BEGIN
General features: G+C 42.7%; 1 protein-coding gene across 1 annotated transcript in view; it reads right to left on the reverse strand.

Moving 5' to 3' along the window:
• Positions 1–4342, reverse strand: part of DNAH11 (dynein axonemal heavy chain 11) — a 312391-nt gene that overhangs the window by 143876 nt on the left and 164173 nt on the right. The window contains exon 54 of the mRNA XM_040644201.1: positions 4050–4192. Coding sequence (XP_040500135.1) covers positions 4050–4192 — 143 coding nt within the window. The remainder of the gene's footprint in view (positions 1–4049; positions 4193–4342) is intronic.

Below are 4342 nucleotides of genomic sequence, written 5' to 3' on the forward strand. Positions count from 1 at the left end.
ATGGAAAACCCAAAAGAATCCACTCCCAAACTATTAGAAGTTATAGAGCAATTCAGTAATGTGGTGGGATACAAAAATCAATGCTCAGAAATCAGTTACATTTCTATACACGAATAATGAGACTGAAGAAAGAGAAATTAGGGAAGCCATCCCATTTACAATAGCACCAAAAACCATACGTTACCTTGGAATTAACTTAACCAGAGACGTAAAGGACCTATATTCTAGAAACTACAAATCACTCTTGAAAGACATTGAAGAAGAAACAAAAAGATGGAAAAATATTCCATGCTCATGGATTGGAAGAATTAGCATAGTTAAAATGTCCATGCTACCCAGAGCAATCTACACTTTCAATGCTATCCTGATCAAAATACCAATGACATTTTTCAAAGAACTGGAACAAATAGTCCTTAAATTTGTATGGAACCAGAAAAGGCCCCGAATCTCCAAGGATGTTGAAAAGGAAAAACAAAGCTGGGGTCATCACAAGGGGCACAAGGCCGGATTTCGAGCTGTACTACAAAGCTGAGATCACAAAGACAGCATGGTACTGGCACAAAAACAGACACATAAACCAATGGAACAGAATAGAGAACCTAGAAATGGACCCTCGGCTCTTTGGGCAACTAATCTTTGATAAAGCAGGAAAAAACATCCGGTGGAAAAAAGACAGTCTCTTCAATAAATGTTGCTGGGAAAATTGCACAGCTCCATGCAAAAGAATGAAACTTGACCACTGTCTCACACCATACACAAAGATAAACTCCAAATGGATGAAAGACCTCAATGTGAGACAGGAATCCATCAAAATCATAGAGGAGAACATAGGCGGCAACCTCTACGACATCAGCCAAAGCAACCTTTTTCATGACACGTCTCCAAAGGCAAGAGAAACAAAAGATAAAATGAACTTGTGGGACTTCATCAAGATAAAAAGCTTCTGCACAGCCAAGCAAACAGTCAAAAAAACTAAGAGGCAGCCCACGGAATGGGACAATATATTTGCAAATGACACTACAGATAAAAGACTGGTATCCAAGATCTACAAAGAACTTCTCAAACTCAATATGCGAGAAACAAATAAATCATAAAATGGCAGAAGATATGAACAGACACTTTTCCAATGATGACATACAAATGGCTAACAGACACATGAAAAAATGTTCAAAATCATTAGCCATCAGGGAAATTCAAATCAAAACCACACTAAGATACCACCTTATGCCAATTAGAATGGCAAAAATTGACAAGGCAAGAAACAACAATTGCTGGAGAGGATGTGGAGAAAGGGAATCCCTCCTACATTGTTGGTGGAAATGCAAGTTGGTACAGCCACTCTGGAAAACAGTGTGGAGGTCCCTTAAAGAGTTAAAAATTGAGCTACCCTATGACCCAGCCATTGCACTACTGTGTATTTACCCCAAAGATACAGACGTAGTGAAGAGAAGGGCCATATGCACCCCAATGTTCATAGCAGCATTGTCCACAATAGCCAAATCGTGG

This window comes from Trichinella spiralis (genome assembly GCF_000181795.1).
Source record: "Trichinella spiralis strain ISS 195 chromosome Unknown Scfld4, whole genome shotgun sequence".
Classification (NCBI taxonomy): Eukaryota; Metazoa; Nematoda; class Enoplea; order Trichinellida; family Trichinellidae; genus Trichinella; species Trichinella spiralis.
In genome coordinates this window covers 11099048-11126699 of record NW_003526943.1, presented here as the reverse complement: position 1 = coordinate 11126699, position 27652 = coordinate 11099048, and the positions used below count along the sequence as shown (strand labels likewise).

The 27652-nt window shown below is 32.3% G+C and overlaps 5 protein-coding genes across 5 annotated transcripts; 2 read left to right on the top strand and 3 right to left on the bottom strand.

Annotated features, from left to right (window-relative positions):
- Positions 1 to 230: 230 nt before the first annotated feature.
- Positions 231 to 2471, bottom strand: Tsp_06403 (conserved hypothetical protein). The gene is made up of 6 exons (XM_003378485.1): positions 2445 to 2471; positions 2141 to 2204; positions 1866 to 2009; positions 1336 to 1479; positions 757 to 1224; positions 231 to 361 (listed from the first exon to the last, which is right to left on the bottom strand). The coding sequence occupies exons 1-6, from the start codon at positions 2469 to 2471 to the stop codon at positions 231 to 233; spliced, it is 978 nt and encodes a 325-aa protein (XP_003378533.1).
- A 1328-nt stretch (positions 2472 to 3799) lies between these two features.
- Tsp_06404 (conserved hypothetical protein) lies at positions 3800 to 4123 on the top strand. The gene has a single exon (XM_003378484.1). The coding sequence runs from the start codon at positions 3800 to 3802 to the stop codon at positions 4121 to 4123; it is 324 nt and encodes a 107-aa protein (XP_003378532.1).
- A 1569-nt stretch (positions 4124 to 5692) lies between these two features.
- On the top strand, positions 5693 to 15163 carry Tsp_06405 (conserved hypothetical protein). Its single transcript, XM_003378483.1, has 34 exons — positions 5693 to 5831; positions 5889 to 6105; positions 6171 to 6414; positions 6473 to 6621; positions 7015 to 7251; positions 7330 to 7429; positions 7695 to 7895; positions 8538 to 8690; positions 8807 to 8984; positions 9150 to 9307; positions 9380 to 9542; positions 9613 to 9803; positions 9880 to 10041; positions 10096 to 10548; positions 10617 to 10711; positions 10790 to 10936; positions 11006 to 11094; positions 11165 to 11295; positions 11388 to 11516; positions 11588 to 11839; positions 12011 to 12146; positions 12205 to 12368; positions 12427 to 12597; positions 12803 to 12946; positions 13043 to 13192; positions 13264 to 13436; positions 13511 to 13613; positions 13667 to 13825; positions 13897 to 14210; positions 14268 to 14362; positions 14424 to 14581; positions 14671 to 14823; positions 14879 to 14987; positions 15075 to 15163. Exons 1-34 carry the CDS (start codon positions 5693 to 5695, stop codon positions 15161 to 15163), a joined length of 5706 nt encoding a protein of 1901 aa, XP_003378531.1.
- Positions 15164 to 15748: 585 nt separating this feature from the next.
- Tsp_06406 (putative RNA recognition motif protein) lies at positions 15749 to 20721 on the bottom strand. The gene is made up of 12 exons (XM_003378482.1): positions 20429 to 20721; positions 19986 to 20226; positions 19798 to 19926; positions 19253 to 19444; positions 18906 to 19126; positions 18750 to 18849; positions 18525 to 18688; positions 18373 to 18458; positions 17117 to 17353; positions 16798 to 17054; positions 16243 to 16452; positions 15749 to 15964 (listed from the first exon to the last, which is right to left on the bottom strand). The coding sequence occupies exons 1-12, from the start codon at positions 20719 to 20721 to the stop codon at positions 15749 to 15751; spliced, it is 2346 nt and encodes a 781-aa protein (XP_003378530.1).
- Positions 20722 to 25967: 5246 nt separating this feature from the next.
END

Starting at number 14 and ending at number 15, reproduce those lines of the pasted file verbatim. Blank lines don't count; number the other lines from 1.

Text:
- A 1328-nt stretch (positions 2472 to 3799) lies between these two features.
- Tsp_06404 (conserved hypothetical protein) lies at positions 3800 to 4123 on the top strand. The gene has a single exon (XM_003378484.1). The coding sequence runs from the start codon at positions 3800 to 3802 to the stop codon at positions 4121 to 4123; it is 324 nt and encodes a 107-aa protein (XP_003378532.1).